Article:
WASHINGTON, DC - Entrance to the Democratic National Committee Headquarters in Washington, DC 

(The Center Square) – New Hampshire Democrats say they can't meet a key Democratic National Committee requirement to remain an early presidential primary state, and are urging the party not to sanction them.

In a letter to DNC rule-making officials, a group of Democratic lawmakers pointed out that with Republicans in control of the state legislature and governor's office, they "likely do not have the power" to update the state's voting access laws to maintain its first-in-the-nation nominating status.  

"Punishing New Hampshire Democrats, who have no ability to address voting laws in the face of a Republican trifecta in the state, could have dire consequences for Democrats up and down the ticket in 2024," the lawmakers, led by Senate Democratic Leader Donna Soucy, wrote to DNC officials. 

Last month, the DNC's Rules and Bylaws Committee voted to dramatically upend the 2024 presidential nominating schedule by making South Carolina the first state to hold a primary, followed by Nevada and New Hampshire, and later Georgia and Michigan, before the multi-state Super Tuesday contests.

The panel also bumped Iowa, which holds its presidential caucuses ahead of New Hampshire's primary, further down in the primary calendar. 

The changes, which must still be approved by the full DNC later this year, were requested by Democratic President Joe Biden who asked DNC leaders last week to approve the early state lineup. South Carolina was a key battleground state in Biden's win in the 2020 presidential elections.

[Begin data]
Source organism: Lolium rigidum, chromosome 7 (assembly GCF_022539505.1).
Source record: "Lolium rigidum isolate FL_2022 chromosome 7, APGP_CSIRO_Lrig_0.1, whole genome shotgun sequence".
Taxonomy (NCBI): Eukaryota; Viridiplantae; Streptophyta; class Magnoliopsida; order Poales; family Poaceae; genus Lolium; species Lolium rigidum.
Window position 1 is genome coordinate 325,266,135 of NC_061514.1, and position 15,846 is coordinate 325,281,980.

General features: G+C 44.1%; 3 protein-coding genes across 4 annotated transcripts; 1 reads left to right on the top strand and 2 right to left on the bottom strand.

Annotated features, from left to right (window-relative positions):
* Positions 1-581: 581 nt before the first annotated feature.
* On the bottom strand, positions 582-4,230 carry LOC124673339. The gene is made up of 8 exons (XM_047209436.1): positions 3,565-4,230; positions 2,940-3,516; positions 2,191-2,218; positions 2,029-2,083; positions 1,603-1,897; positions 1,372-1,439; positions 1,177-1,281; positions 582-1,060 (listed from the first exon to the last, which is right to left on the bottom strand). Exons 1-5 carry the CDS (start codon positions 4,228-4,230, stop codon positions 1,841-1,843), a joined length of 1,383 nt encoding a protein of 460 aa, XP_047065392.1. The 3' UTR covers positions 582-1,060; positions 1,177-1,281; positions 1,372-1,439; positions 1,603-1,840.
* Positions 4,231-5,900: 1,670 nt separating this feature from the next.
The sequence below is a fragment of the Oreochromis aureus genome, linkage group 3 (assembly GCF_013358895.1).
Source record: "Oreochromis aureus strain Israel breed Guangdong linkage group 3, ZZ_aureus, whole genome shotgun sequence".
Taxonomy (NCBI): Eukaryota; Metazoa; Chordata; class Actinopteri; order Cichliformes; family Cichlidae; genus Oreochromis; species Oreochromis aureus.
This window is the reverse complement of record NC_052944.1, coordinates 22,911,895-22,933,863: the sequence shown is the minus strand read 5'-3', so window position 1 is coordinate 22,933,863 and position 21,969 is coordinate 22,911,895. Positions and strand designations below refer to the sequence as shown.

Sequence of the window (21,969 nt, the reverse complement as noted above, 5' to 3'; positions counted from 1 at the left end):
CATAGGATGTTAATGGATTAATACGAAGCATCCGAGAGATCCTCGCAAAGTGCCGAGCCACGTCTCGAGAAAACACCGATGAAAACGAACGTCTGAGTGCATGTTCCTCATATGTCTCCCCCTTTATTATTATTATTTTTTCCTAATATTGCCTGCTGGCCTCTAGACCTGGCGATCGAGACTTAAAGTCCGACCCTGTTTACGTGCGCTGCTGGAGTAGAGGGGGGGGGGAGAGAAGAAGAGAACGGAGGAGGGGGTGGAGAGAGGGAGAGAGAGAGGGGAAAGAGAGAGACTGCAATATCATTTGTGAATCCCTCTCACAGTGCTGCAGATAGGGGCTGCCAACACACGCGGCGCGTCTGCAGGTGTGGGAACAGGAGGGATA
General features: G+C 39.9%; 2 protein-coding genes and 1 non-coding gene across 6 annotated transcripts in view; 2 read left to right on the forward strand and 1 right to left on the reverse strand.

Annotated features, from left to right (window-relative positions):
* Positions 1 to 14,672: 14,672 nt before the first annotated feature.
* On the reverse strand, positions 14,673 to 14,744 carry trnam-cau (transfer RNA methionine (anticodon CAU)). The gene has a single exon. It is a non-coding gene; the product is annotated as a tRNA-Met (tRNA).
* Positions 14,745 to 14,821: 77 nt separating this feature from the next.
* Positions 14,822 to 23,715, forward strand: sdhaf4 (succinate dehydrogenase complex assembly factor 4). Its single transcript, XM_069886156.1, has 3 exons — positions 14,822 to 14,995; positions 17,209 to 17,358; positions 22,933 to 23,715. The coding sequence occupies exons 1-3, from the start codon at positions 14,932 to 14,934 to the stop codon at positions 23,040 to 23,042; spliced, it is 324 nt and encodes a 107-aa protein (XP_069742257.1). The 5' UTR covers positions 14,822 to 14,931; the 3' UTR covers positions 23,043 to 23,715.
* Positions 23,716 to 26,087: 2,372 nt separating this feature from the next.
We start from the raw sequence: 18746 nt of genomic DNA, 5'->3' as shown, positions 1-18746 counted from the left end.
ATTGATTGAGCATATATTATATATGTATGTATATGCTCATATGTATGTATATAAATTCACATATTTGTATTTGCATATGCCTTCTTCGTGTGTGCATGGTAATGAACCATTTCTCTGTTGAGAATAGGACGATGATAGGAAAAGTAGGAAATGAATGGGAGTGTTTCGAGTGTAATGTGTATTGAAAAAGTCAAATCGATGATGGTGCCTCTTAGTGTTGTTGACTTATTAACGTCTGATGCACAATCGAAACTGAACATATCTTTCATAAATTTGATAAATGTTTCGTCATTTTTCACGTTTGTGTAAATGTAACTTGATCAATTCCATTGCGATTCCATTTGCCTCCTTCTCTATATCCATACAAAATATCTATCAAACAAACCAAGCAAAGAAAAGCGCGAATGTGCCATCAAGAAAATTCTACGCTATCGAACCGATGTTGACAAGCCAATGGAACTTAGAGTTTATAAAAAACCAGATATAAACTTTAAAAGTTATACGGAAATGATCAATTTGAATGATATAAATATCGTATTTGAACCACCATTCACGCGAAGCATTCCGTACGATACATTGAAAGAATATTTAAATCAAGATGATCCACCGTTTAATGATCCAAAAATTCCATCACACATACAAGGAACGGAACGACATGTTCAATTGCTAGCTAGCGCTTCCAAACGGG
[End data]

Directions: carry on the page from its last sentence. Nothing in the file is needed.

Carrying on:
New Hampshire leaders have pointed out that a state law enshrines its early nominating status, and are vowing to continue to hold the first presidential primary in 2024, even amid the threat of sanctions from the national party. 

DNC officials have outlined certain election laws that would need to change in New Hampshire to remain an early primary state, including the expansion of absentee or mail voting. 

But Democrats pointed out in the letter that Republican Gov. Chris Sununu, who will be sworn into office for a fourth term on Thursday, has rejected similar proposals in the past. Sununu vetoed a proposal to expand voting access several years ago.

"Given Governor Sununu’s 2019 veto, it is highly unlikely that he and the Republicans will change course now because of demands from the DNC," Soucy wrote. "We believe that the strong Democratic support for no-fault absentee voting shows New Hampshire Democrats’ commitment to the goals laid out by the DNC."

Members of the state's all Democratic congressional delegation said they support the letter, saying the DNC’s demand that New Hampshire change its voting laws to hold an early primary is "both unrealistic and unfairly punitive."

“We urge the DNC to understand the position that we are in and the negative consequences that their requirements will have on Democrats up and down the ticket in 2024," they said in a statement. 

To be sure, both New Hampshire and Iowa have state laws on the books enshrining their early nominating statuses.

For more than a century, New Hampshire’s first-in-the-nation primary has given the 11th-smallest state by population an outsized influence on presidential politics.

But some Democrats argue the predominantly white electorates in New Hampshire and Iowa aren't representative of Democratic voters or the nation as a whole.

Earlier this year, the Republican National Committee voted to reaffirm the party's early state lineup of Iowa, New Hampshire, South Carolina and Nevada.